Many newspapers across British Columbia, including this one whose proud history goes back to 1916, will face significant hardship if the newspaper industry becomes required to pay fees levied by Recycle BC under the Province’s extended producer responsibility (EPR) regulation.
What is EPR?
EPR levies fees on manufacturers and retailers for the packaging that wraps everything from the food we eat to the toys our kids play with. Any parent who has helped their child open a new toy knows that between the thick plastic that practically takes garden shears to open, the twist ties, and the cardboard, there is still way too much wasteful packaging associated with so many products.
EPR has one laudable objective: Reduce packaging in the waste/recycling stream. It does so by shifting the burden of recycling costs from taxpayers to producers. When producers must pay these fees, they innovate and find ways to wrap their products in far less packaging.
Since the advent of the blue bin, newspapers have had the highest level of collection of all recyclable materials – more than plastics and even more than aluminum. Newspapers continue to be a valuable recovered resource in the recycling stream. They have a stable end market and high commercial value. And recycling newspapers saves trees.
Newspapers have always been a public good – The dissemination of news to the public is a necessary element of a vibrant and healthy democracy and a well-functioning society. Fake news – around COVID-19, elections, and many other issues – has highlighted the importance and value of credible news provided by trusted media sources. Indeed, newspapers, have played and will continue to play an important role in educating the public on environmental issues, including recycling. Newspapers allow the reader to pause, engage, and reflect – providing an important service that is not met through other media. They also allow local small business to reach potential customers through advertising.
Newspaper publishers are strongly supportive of the BC government's objectives of reducing unnecessary packaging and waste. Unfortunately, the capture of newspaper in the regulation fails to recognize that newspaper is the product, not the packaging, and effectively subsidizes actual waste producers.
Across Canada, newspapers face a patchwork of provincial regulations, administrative regimes, and fees. The levies charged are based on opaque formulas often devised by monopolies controlled by large retailers and consumer packaged goods companies. The name Recycle BC (RBC) may sound like a provincial agency. However, with a board dominated by actual waste packaging producers and retailers, it is anything but. It has kept fees on plastic waste relatively constant, while jacking the fees for newspaper by as much as 80% in a single year. Effectively, RBC is subsidizing plastic and other waste through fees charged to newspaper publishers.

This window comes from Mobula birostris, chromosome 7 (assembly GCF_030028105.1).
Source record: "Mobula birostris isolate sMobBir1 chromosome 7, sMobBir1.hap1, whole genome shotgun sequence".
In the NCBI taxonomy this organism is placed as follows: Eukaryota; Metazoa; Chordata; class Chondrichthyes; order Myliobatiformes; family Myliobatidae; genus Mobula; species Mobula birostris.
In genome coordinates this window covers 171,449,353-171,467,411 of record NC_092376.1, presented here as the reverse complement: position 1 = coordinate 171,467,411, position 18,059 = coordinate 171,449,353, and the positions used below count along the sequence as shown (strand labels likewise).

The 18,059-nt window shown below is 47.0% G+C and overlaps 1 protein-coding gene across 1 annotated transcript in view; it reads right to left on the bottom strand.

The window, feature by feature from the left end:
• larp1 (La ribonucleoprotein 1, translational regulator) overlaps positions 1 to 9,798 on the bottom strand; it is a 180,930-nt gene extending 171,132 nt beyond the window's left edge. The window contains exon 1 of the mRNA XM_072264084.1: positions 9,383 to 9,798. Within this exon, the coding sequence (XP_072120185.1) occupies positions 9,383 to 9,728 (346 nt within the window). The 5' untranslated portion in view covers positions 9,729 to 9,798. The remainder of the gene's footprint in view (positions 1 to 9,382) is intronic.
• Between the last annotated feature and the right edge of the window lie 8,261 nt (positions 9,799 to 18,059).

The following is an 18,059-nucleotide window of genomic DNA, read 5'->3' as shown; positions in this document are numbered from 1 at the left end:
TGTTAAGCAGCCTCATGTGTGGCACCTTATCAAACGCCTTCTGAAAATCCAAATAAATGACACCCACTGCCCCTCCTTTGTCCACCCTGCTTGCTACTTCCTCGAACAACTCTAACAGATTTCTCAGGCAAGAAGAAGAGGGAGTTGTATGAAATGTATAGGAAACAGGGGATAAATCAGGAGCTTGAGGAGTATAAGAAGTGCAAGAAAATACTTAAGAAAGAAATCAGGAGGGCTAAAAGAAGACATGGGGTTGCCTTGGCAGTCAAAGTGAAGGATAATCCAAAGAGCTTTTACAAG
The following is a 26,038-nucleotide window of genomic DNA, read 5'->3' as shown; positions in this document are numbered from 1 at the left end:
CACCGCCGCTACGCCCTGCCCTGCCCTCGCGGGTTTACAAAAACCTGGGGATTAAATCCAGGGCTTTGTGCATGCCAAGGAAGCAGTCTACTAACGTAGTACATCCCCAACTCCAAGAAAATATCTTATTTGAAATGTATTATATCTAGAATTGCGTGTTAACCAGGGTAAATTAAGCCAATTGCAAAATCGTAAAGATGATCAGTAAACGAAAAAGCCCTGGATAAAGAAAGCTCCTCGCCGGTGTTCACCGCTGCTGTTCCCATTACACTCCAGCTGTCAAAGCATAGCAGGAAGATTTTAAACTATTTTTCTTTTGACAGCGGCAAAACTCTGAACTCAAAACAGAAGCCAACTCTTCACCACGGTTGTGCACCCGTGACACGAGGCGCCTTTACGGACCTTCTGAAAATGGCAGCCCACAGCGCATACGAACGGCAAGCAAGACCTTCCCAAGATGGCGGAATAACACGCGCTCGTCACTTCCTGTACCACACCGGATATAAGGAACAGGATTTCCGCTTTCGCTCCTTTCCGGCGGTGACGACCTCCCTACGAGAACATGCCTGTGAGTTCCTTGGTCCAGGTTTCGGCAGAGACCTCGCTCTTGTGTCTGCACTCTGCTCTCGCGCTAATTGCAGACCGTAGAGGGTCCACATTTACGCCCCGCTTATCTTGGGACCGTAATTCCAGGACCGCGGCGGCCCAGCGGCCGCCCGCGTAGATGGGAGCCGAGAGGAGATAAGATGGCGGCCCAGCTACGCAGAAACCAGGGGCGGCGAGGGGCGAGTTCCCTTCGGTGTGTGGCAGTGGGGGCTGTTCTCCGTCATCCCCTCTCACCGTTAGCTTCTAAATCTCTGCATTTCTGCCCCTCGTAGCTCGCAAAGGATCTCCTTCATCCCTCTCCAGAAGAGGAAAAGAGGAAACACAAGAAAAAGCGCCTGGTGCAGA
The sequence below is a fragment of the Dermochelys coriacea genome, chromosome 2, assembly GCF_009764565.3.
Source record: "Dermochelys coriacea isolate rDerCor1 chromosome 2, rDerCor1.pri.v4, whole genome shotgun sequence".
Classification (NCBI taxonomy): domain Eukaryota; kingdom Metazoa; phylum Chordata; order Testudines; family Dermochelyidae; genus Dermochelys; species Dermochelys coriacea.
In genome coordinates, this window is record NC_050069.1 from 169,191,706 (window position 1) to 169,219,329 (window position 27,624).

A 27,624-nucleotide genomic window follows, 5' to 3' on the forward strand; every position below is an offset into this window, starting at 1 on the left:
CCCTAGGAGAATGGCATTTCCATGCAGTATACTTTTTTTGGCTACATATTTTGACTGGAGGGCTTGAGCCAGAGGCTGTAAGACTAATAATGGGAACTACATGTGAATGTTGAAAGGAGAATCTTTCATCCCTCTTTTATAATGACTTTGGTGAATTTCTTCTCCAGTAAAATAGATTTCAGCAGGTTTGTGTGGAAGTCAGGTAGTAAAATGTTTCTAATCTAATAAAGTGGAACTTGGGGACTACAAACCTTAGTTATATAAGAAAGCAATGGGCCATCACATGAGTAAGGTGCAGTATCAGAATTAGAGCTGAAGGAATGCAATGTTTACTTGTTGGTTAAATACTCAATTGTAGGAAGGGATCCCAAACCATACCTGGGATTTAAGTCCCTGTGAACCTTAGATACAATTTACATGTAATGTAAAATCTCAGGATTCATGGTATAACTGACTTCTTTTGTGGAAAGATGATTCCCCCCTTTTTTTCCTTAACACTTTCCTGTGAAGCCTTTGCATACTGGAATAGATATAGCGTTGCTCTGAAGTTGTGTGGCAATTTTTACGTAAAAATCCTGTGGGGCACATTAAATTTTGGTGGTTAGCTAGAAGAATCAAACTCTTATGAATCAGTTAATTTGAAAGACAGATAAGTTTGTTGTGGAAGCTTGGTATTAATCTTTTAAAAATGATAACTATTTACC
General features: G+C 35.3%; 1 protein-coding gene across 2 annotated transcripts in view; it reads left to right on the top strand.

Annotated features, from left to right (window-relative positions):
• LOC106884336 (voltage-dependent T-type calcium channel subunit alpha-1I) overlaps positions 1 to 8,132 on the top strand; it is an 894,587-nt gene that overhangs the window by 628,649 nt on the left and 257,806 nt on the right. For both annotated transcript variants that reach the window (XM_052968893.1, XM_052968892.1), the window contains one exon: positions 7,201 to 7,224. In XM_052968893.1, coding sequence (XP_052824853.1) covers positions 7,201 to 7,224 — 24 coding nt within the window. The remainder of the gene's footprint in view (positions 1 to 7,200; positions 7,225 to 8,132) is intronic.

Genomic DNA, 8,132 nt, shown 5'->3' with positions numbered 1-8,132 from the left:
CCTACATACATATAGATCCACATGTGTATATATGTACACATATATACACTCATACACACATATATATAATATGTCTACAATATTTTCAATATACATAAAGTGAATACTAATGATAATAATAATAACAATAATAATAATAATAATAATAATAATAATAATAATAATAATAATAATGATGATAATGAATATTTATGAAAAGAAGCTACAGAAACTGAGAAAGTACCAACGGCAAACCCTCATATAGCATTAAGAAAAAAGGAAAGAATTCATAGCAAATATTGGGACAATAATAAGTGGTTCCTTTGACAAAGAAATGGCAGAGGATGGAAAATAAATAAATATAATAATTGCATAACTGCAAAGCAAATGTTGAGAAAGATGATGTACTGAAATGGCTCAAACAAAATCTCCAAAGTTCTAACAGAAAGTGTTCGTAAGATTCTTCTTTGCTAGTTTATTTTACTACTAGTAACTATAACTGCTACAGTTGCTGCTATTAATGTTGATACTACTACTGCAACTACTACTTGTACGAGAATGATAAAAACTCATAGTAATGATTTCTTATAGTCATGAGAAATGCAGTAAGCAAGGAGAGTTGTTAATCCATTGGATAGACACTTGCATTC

Given that newspapers are the product and not the packaging, we believe newspapers should be granted an exemption with an ongoing requirement for recyclers to collect newspaper. The Province already exempts books, so there is precedent for this. If a cheesy paperback romance novel is exempt, shouldn’t newspapers, which provide a vital service to communities across British Columbia, also be exempt?
BC’s news publishers are responsible stewards. We have moved to thinner paper and environmentally friendly inks to lower our footprint. Driving up the cost of newspaper production with EPR fees drives down our editorial content as newspapers are forced to cut pages and, therefore, value to readers. The knock-on effects are a loss of jobs, many of which are unionized in a sector that is already facing many external challenges, potential shuttering of newspapers, and a less informed citizenry.
We cannot have a misguided system that puts newspapers at risk at a time when the public needs trusted sources of information more than ever before. Canada’s newspaper publishers applaud Ontario’s leadership in exempting newspapers, and we hope Premier David Eby’s government will do the same.
Paul Deegan is President and Chief Executive Officer of News Media Canada